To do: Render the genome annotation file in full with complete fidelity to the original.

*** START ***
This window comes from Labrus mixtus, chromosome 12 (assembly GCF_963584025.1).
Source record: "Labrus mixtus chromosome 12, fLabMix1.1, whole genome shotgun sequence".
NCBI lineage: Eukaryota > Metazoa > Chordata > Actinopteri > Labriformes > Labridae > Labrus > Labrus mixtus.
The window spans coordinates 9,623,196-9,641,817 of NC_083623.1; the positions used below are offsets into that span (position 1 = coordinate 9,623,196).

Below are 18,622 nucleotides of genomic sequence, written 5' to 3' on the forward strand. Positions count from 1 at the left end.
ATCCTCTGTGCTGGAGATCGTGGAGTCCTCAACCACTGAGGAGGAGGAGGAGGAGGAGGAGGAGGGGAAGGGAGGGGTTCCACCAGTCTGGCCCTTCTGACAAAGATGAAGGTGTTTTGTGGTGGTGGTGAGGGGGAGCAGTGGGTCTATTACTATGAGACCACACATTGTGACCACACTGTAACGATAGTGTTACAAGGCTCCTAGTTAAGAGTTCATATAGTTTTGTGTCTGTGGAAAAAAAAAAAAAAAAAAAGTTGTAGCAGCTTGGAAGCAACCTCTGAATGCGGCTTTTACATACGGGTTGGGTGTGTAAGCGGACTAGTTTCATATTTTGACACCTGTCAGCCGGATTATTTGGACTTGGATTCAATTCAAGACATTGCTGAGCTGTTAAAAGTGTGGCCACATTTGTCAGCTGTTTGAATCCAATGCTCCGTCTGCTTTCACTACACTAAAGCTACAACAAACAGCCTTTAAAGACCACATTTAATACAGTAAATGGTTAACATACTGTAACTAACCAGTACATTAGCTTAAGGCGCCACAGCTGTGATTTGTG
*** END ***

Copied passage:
This window comes from Labrus mixtus, chromosome 12 (assembly GCF_963584025.1).
Source record: "Labrus mixtus chromosome 12, fLabMix1.1, whole genome shotgun sequence".
NCBI lineage: Eukaryota > Metazoa > Chordata > Actinopteri > Labriformes > Labridae > Labrus > Labrus mixtus.
The window spans coordinates 9,623,196-9,641,817 of NC_083623.1; the positions used below are offsets into that span (position 1 = coordinate 9,623,196).

Below are 18,622 nucleotides of genomic sequence, written 5' to 3' on the forward strand. Positions count from 1 at the left end.
ATCCTCTGTGCTGGAGATCGTGGAGTCCTCAACCACTGAGGAGGAGGAGGAGGAGGAGGAGGAGGGGAAGGGAGGGGTTCCACCAGTCTGGCCCTTCTGACAAAGATGAAGGTGTTTTGTGGTGGTGGTGAGGGGGAGCAGTGGGTCTATTACTATGAGACCACACATTGTGACCACACTGTAACGATAGTGTTACAAGGCTCCTAGTTAAGAGTTCATATAGTTTTGTGTCTGTGGAAAAAAAAAAAAAAAAAAAGTTGTAGCAGCTTGGAAGCAACCTCTGAATGCGGCTTTTACATACGGGTTGGGTGTGTAAGCGGACTAGTTTCATATTTTGACACCTGTCAGCCGGATTATTTGGACTTGGATTCAATTCAAGACATTGCTGAGCTGTTAAAAGTGTGGCCACATTTGTCAGCTGTTTGAATCCAATGCTCCGTCTGCTTTCACTACACTAAAGCTACAACAAACAGCCTTTAAAGACCACATTTAATACAGTAAATGGTTAACATACTGTAACTAACCAGTACATTAGCTTAAGGCGCCACAGCTGTGATTTGTG